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Meeting Locals and Engaging with Community

Hello, I am planning a trip to Scotland in the summer to visit my friend. She is a university student, and we want to take the summer holiday to travel the highlands. I know there are landmarks and wonders that every visitor should see, but what I am really interested in is making connections with people who live there. I love traveling and learning about cultures and am interested in visiting a few small, friendly farm towns in the highlands. I am a small town person myself and feel most comfortable walking into a pub to talk to people about their livelihood and the histories. I would love any suggestions for great towns to visit, and a few tips for possibly getting to know the locals (tourist behaviors to avoid).


Comments

  • HorizonsHorizons Member, VisitScotland Ambassador ✭✭✭✭
    In the UK generally, and in Scotland specifically, going to the pub is a surefire way of meeting the locals (something you already plan to do). I can give you many town / village suggestions but Scotland has it's attractions spread out geographically so its best for you to fix your route and then ask for recommendations.

    What makes Scotland unique is the music / Ceilidh evenings that are regular social events in a rural community. To find out about these, I literally sought out notice boards in village centres. Some schedules have moved online (such as Skye) but most haven't. 

    My personal favourite pub in Scotland is the Port Charlotte bar on Islay. Came in as a lone stranger, left feeling like a local (I actually dropped someone off at their home even though I don't live there!). The Applecross Inn is one of the most scenic. But there is no dearth of a craic filled evening.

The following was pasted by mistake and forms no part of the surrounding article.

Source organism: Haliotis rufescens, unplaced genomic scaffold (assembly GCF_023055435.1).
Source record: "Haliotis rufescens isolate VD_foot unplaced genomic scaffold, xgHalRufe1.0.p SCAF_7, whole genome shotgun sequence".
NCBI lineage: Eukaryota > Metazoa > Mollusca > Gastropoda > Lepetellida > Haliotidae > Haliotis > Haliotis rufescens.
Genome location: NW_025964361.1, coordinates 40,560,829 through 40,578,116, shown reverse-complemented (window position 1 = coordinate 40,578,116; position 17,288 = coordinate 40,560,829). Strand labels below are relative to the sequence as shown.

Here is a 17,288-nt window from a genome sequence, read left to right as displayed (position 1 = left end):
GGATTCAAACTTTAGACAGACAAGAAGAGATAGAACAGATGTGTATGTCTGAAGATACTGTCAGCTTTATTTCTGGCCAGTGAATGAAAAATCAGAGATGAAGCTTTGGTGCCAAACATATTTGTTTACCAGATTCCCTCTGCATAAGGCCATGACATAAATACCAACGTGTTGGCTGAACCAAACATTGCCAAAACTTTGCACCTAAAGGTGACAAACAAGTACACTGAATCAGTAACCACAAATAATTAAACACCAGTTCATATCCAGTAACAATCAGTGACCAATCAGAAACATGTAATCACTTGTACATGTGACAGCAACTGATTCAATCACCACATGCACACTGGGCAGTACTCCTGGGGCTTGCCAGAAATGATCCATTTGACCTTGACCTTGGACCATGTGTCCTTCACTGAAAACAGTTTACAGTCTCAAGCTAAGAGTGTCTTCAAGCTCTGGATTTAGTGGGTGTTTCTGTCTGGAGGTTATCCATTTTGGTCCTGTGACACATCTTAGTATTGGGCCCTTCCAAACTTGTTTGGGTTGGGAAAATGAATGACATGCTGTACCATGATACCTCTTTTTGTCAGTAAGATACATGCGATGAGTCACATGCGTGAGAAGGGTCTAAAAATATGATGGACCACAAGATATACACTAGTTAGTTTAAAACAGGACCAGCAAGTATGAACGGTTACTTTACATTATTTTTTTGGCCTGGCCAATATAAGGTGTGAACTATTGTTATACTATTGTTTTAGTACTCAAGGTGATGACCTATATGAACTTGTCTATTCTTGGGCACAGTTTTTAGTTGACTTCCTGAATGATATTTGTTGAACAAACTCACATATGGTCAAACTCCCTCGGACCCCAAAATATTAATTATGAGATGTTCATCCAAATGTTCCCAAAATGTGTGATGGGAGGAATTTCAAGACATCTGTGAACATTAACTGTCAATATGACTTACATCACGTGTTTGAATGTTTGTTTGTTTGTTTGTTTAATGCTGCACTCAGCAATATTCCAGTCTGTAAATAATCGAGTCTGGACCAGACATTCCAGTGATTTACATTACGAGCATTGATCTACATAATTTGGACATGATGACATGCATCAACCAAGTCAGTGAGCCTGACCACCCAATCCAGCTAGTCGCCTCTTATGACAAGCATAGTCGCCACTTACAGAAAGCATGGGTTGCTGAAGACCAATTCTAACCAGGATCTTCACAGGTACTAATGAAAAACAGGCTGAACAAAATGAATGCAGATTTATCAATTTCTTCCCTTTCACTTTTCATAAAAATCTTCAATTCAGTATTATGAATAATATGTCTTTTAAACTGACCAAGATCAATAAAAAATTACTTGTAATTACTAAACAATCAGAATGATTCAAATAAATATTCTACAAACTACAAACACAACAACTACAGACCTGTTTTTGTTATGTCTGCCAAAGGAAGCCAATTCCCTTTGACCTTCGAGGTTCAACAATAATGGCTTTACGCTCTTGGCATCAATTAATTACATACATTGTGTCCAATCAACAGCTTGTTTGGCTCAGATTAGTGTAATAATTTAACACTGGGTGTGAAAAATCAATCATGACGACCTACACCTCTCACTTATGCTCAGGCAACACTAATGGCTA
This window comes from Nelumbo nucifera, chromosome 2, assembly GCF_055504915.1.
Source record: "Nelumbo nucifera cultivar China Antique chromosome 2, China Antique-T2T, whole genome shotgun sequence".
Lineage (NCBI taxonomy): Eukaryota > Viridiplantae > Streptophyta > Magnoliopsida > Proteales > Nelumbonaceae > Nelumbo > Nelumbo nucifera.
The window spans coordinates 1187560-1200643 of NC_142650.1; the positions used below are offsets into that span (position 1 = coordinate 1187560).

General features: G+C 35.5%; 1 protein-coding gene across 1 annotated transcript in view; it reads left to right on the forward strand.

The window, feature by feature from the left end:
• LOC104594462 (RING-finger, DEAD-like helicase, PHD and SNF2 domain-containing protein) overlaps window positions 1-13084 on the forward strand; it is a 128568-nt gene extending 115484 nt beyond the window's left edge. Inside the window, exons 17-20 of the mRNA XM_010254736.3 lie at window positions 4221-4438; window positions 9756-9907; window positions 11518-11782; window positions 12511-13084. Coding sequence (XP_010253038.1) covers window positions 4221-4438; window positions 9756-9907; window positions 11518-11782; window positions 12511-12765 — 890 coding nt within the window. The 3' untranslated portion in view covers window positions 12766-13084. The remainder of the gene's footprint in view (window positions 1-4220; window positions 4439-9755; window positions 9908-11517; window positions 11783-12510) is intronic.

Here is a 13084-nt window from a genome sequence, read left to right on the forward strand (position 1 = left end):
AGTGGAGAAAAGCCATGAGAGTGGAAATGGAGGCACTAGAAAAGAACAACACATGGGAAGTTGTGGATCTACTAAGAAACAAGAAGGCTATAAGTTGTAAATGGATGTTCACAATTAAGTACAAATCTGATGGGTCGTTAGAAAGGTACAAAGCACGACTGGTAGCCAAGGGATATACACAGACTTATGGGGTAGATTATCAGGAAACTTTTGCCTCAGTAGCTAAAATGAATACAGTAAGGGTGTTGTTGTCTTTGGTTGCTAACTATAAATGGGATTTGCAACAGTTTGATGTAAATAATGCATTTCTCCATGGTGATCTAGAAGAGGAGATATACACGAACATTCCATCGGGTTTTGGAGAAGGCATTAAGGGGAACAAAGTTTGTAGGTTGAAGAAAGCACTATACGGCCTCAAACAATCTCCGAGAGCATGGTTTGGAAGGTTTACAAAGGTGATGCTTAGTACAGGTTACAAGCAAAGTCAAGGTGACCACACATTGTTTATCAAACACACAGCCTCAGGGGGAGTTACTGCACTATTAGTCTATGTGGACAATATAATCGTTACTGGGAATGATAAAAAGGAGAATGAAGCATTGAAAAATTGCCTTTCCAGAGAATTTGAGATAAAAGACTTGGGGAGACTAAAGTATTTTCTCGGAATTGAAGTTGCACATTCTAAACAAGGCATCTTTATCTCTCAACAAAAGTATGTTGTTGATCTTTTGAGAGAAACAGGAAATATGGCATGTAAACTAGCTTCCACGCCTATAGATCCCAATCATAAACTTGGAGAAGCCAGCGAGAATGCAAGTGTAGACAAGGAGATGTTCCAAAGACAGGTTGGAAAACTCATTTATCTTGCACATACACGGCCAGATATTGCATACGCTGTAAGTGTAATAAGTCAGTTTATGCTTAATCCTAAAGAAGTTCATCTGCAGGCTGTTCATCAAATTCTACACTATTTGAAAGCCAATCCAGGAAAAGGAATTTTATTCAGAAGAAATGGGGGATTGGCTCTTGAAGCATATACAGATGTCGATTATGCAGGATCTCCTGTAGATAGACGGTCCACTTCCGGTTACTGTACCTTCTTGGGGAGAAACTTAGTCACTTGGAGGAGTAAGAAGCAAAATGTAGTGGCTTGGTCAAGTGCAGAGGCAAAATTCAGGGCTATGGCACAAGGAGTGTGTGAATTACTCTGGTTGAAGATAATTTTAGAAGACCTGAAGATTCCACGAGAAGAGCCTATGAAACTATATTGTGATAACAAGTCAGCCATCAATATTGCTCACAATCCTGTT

I'm Anirudh, an Indian travel blogger who has explored a lot of Scotland by public transport. My blog. Find me on Facebook | Instagram

    Best of Scotland in 1 week itinerary (fully by public transport)

    My Scotland travels (includes EdinburghSkyeMullArranOrkneyLoch Lomond, Islay, Oban, Speyside)

  • Samantha_GrantSamantha_Grant VisitScotland Ambassador ✭✭✭✭
    @kp2018 From my travels around Scotland I’ve found that places like the Outer Hebrides, Orkney, Mull and the remoter parts of the mainland have exactly the kind of interaction with locals that you’re looking for.  Bars in those places tend to be inhabited by locals and tourists alike, and you’ll pretty much always receive a warm welcome.  Skye too when you get away from the tourist masses in Portree.  I recently spent a wonderful night at the Ferry Inn at Uig ln Skye, drinking whisky, listening to music and chatting to locals. 

    It’s not a bar but I got a wonderful oral account of life on Orkney at the Tomb of the Eagles on South Ronaldsay, and the staff at The Tarbat Discovery Centre in Portmahomack were also excellent, filling me in on the fascinating history of the area during WWII, as well as the Pictish past which the centre is dedicated to bringing to life. 




    I'm a Scottish travel blogger and freelance writer with an extensive knowledge of travelling in Scotland.  I'm always on the road exploring my wonderful country.  I love remote places, history and the great outdoors. 




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